Tzav: Recipes

hamentashenI have some recipe cards from my grandmother that I cherish.  Grandma wasn’t all that great a cook, although she did make some pretty mean matzah balls and brisket, and we all love her Passover muffins.   Her salmon patties…..not so much. That could have been because I really didn’t used to like fish, but I digress.  I cherish the cards less for what the recipes are for and more because they’re written out, in her handwriting, on those old fashioned ones that say, ‘From the Kitchen of……”  Those cards are a direct link to my grandmother, her tiny kosher kitchen that somehow held two sets of everything.  I remember the African violets on the windowsill, and the seat where my grandfather sat and did the crossword in pen (my mother and I still do) and the entire layout of the apartment near Damen and Peterson.  Few things are as personal as our handwriting, and when I see those cards, I see her.  We miss a lot when we download our recipes instead of passing them down.

This week’s parasha is Tzav, and there are a lot of recipes in there.  “A handful of the choice flour and oil of the meal offering shall be taken from it, with all the frankincense..” (Lev 6:8)  “A tenth of an eifa of choice flour….shall b prepared with oil on a griddle.  You shall bring it well soaked, and offer it as a meal offering..” (Lev 6:13-14)  These were the instructions on bringing offerings to God in the Tabernacle.  These were the ways people were instructed to bring themselves closer to God – the word for offering is “korban”, from the root “k-r-v”, to come closer.  In Leviticus language, this was the way to come closer to experiencing God’s presence.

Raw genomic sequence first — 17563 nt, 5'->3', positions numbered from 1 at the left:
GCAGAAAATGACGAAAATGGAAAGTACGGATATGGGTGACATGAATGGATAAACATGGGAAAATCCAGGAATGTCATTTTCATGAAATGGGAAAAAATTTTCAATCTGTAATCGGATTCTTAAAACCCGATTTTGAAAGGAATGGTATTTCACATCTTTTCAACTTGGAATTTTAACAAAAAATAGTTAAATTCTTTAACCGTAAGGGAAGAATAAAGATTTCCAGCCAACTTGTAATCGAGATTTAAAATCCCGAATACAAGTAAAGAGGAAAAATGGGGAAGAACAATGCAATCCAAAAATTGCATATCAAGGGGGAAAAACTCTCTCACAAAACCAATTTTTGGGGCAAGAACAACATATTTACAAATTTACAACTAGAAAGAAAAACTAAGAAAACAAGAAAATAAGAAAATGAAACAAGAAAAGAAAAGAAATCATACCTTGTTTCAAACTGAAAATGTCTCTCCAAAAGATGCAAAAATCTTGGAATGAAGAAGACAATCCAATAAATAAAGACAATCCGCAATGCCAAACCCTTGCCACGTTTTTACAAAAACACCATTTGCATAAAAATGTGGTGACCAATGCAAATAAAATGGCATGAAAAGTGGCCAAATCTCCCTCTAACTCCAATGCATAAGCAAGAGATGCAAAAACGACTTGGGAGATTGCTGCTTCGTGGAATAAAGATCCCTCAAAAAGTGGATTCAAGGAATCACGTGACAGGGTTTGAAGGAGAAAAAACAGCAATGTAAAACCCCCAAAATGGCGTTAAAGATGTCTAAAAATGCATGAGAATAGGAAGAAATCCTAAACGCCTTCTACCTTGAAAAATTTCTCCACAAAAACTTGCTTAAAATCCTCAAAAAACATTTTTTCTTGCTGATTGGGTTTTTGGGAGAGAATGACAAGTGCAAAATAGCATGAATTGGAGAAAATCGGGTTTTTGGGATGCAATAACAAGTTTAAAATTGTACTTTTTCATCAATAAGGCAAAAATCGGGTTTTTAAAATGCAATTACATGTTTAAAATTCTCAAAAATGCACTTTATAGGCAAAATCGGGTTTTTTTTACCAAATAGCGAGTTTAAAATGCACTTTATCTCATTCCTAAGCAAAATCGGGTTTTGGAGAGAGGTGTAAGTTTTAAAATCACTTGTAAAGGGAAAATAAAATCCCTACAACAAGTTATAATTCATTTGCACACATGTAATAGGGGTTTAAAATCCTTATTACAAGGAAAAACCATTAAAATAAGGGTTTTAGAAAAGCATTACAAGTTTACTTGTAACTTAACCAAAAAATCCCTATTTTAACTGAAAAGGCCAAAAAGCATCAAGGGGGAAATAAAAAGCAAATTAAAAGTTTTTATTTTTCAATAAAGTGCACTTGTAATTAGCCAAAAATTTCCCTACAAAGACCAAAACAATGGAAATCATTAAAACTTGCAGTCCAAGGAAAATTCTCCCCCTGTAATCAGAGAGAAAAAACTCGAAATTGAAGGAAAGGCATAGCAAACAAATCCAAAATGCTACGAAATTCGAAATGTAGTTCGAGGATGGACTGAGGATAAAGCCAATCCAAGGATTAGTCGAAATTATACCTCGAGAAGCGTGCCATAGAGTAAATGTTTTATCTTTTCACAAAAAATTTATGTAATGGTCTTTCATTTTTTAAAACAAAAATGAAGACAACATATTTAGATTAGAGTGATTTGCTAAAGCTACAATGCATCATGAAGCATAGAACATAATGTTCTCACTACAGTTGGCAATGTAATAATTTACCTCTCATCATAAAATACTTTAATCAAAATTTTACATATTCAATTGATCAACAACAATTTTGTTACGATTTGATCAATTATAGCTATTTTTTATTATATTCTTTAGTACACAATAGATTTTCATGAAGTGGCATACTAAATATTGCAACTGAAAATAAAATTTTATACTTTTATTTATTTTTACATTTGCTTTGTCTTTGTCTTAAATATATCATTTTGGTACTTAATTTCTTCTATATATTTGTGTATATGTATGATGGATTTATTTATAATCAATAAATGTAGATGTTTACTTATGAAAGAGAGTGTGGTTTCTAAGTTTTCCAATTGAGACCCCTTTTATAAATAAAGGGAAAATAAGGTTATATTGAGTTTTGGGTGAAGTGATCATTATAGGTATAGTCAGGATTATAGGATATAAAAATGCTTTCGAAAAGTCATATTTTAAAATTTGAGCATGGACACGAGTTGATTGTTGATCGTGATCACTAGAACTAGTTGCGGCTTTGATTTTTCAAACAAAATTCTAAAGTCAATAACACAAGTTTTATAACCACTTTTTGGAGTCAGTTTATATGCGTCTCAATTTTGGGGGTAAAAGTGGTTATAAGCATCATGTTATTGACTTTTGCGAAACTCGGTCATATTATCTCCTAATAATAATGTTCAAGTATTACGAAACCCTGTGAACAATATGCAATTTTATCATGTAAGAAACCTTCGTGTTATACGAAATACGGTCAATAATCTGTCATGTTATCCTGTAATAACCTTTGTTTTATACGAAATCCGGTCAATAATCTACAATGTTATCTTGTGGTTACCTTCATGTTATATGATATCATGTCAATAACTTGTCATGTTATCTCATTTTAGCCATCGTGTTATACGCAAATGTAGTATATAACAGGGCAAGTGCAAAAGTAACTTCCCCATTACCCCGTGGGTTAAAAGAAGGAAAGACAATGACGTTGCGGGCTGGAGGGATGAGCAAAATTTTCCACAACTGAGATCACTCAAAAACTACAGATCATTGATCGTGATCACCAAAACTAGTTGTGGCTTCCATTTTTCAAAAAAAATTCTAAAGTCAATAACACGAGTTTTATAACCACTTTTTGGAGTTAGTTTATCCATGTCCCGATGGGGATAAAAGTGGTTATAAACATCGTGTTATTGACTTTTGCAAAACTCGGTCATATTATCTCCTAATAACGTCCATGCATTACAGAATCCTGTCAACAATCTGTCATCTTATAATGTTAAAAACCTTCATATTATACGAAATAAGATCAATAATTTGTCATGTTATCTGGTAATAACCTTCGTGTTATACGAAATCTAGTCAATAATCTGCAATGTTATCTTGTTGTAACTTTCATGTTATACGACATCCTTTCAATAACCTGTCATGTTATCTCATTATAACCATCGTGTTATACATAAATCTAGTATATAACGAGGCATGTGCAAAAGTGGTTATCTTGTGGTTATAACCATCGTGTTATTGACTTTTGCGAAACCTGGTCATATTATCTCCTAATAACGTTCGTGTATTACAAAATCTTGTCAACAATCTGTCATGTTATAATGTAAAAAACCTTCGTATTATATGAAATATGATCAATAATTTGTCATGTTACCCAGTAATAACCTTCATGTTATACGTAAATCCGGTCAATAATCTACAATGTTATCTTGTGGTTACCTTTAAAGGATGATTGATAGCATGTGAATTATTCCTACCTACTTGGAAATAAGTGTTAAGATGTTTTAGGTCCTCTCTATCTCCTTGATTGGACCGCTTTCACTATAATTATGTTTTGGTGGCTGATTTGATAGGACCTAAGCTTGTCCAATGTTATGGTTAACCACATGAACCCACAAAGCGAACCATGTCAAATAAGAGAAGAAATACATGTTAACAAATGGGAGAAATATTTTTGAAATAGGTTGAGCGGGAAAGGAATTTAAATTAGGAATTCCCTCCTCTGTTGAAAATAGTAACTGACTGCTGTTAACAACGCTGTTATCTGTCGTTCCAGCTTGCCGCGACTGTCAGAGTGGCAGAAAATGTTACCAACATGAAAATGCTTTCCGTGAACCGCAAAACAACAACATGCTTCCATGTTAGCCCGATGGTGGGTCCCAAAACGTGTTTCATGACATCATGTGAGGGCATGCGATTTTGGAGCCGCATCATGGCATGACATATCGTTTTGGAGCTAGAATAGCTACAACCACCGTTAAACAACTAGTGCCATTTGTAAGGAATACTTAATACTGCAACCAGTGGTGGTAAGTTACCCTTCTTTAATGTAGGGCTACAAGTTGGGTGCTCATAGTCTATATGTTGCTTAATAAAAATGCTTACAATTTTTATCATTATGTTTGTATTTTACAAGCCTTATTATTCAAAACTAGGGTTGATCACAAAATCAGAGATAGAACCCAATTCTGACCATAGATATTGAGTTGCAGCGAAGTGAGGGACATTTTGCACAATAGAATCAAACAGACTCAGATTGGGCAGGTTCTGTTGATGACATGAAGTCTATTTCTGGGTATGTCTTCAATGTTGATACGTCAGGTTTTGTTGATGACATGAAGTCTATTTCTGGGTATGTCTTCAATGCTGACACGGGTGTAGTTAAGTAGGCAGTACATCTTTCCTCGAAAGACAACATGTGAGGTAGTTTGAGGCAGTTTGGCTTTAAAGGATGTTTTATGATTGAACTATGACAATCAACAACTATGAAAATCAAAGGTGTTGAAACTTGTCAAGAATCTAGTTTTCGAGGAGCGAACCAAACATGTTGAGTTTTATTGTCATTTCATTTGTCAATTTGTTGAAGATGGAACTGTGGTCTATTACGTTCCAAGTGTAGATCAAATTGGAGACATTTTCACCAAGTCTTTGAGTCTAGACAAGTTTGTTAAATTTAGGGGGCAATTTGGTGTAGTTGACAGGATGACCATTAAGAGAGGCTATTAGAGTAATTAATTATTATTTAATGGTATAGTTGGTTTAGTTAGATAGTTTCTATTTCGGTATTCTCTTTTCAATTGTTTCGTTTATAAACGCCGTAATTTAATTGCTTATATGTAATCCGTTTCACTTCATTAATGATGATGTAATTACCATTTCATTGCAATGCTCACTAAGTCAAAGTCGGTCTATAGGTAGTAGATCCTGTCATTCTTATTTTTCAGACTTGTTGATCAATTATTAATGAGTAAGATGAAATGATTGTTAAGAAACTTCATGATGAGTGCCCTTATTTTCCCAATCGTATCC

I am not much of a baker.  I’m good with main dishes and things, but the exactness required of good baking is difficult for me.  There is an actual chemistry to baking, something that eludes me on most occasions.  I can have all the ingredients laid out, ready to be combined, but that doesn’t mean it’s all going to come out.   Maybe the really good recipes are the ones that have to be demonstrated, not just read.  Last year, I finally got to watch and help my mother make the strudel that has been passed down from my dad’s mother, to her.  That grandma didn’t use a recipe for the strudel; at last, one year my mom and aunt sat at her side and measured everything that went into the bowl.  Still, it took years to get it just right, which it is.

Aaron and his sons were told exactly how to handle the offerings in the Tabernacle.  Granted, it was new for all of them, but it must have been intensely collaborative between them as they took on their new roles as Priests.  “How did that work for you?”  “That was a pretty uncooperative sheep.”  “Hey, try this next time.” The instructions may have been there, but it took the doing to make it right.

Just like life.

By the way, since Purim starts this Saturday night, go find your family’s recipe for Hamentashen.  Don’t have one…here are some links to some Hamentashen recipes (I know what I just said, but you have to start somewhere!)  For fun, write them out. One of my favorite sites, Shiksa in the Kitchen (http://theshiksa.com/?s=hamantaschen) has a lot.

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